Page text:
|Cemetery from lands owned by George Alexander Hope|
John McConnel was offering a reward for persons who took trees that he planted at the Cemetery in March 1878
SANDGATE. (FROM OUR OWN CORRESPONDENT.)
An inquiry into the cause of death of a little girl named Lily Rilley was heard at the Police Court this morning, before Mr. G. P. M. Murray, P.M., Sergeant Primrose conducting the case. The cause of the inquiry being held was that Dr. Paul considered there had been negligence, and he had refused a certificate of death. Mrs. Annie Grensill deposed that she resided in a tent near the Rilleys, at
Greenwood's Paddock, South Pine.
That on the 5th of June last, about midday, the deceased was playing with her children in the paddock out-side the tent. She was alarmed to hear her child screech out, " Mamma, Lily fire." She caught up a blanket, ran out, and rolled the child in it, and screamed for Mrs. Rilley, who came at once. They took the child into her tent and examined the burn. They put baking soda on the burns.
After this the child was taken to its own house, where the burns were again looked at and flour and salad oil were applied. From this time to the death of the child on the 19th June, she saw it several times ; it appeared to be getting on fairly well.
On the 11th she advised the mother of the child to let Dr. Paul, of Sandgate, see it, and she went with Mrs. Rilley to Dr. Paul's with it. Did not go inside, but stayed in the cart. After the mother came out they got some lotion at the chemist's, which the doctor had ordered. Saw the child several times after this. It was sometimes running about. The mother could not keep it in bed. The child was well attended to, and she did not consider the child had been in any way neglected.
On Monday, the 19th June, the mother came in the morning, and told her the child was dead. She saw the child going about the house on the previous day, and thought it was improving. Did not think the burn a serious one. Sarah Elizabeth Rilley, wife of John Albert Rilley, of Greenwood's Paddock, and mother of deceased, Lily Rilley, who was aged 2 years and 2 months, corroborated the whole of the former witness's statements, and further said that when she took the child to Dr. Paul on the 11th June he said it was a very nasty burn. He gave her a prescription and told her how to use it. At the time the child was burnt her husband was not at home.
On coming home he looked at the burns, and said it was not so bad as people had told him. When he came home the child was asleep, but soon woke up, and getting out of bed came to the door. She put it back in bed. On getting home from Dr. Paul's she bathed the burns for about twenty minutes, and then put the lotion she got with his prescription on the wound, which seemed to give the child relief.
About three days before its death she began to dress it with eucalyptus to dry up the wound. She took the child to Dr. Paul because she thought it best; but the wound did not look any worse up to that time ; she used only flour and oil to the wound. On the evening of the 18th June, between 6 and 7 o'clock she and her husband went over to Mrs. Grensill's tent and stayed there till about 9.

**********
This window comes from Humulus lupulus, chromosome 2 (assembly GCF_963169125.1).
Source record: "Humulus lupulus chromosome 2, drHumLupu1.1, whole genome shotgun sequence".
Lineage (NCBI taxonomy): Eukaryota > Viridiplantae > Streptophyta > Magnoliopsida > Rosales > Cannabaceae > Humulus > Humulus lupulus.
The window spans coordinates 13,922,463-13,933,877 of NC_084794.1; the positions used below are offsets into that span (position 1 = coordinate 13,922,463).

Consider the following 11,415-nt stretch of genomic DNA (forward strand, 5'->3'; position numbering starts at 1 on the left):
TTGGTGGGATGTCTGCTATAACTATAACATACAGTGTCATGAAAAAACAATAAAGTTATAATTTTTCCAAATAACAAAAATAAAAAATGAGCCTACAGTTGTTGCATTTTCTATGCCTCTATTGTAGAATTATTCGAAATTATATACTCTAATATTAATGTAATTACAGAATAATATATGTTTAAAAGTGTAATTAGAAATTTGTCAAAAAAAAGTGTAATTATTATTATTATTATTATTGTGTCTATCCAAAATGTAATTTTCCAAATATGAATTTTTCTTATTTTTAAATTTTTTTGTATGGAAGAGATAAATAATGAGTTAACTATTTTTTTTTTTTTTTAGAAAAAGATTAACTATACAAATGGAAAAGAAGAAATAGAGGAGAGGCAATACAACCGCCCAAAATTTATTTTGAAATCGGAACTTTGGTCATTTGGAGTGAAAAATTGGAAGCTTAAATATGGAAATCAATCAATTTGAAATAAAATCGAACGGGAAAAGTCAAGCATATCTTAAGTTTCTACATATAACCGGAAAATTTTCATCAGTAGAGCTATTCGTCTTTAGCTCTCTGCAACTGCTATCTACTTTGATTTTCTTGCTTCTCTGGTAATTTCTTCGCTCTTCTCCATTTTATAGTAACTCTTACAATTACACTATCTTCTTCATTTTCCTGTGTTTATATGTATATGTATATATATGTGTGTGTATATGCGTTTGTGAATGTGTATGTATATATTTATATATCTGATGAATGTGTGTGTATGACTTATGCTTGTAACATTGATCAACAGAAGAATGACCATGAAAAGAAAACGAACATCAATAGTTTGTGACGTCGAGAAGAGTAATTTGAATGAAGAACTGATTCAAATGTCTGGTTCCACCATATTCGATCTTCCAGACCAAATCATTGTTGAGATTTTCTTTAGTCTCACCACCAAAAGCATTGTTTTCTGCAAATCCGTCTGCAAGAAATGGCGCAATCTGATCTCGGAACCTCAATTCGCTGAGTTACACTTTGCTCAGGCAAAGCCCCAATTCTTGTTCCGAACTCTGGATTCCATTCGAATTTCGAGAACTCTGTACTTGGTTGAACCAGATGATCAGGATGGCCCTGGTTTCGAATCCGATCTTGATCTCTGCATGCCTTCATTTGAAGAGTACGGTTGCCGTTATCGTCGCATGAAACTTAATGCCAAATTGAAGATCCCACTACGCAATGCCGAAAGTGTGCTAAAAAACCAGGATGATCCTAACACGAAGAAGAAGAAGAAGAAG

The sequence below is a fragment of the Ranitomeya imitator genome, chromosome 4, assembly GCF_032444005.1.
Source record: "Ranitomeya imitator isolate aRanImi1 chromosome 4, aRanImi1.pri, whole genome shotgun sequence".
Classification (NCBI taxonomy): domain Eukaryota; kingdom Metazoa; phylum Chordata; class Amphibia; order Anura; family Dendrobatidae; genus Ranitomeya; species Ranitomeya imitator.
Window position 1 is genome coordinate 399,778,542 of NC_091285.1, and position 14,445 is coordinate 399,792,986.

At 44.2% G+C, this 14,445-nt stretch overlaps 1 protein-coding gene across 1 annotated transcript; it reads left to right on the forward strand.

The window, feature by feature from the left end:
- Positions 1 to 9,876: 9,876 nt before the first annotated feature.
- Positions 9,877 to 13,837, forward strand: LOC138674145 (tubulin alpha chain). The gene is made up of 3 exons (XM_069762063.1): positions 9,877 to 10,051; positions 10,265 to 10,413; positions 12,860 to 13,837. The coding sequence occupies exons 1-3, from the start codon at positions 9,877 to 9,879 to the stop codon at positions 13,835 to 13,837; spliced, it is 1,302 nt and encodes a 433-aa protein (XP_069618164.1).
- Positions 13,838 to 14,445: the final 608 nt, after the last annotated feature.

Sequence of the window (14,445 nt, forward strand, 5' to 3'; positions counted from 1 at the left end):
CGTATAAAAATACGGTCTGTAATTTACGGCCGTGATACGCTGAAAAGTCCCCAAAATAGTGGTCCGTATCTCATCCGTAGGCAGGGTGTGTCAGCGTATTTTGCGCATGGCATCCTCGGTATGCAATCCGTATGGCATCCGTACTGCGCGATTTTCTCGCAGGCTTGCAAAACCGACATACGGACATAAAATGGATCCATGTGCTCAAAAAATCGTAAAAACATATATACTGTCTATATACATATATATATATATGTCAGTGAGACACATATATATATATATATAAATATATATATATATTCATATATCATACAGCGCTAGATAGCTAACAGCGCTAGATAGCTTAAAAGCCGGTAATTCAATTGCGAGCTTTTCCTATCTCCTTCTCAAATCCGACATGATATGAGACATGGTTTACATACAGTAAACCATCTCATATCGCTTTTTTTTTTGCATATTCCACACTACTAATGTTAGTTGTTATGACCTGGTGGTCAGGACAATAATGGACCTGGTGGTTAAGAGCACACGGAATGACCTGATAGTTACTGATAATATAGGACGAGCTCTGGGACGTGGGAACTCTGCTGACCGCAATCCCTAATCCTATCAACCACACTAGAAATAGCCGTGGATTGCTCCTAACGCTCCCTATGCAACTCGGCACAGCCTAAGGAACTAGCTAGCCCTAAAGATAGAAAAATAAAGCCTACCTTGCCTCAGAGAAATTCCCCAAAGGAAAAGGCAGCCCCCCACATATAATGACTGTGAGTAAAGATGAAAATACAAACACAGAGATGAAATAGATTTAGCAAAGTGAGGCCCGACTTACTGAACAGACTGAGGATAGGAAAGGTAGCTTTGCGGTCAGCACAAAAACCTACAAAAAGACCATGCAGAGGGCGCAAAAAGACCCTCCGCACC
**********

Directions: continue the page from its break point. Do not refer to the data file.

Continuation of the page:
They were away about two or three hours. When they went home she covered up the child and went to bed. The child was then alive. Had it screamed while she was at Mrs. Grensill's she would have heard it. On waking up next morning she was surprised to see the bedclothes so smooth on the child, and on going to look at it found her dead. When she went to Grensill's on Sunday night she left the child in bed. She communicated with the police that day, and Sergeant Primrose and Dr. Paul came to see the body, which was buried the next day at Bald Hills cemetery.
Dr. F. Paul deposed that on the 11th June last Mrs. Rilley brought a female child to his surgery. On examination he found a large burn on the abdomen on the right side, on the lower part, extending round to the spine and down the right thigh. When brought to him the child was suffering from fever caused by blood poisoning. The child was in a very critical state.
He advised the mother to take it to the Children's Hospital, where it would get proper treatment and nursing ; but the mother refused to take it there, saying she would rather have it at home. He then gave her a prescription for a lotion, and told her to bathe the wound well before using it. He prescribed carron oil, and told the mother she must keep him informed as to how the child was getting along.
The wound was then in a festering and most unhealthy state. Pure baking soda as applied would irritate the wound, but flour and oil was a very good dressing if properly applied and the wound kept clean after the first application. After the child was brought to him on the 11th June the parents let him know nothing of the patient until they came to say it was dead on the 10th June. The next morning he went with Sergeant Primrose and made an external examination.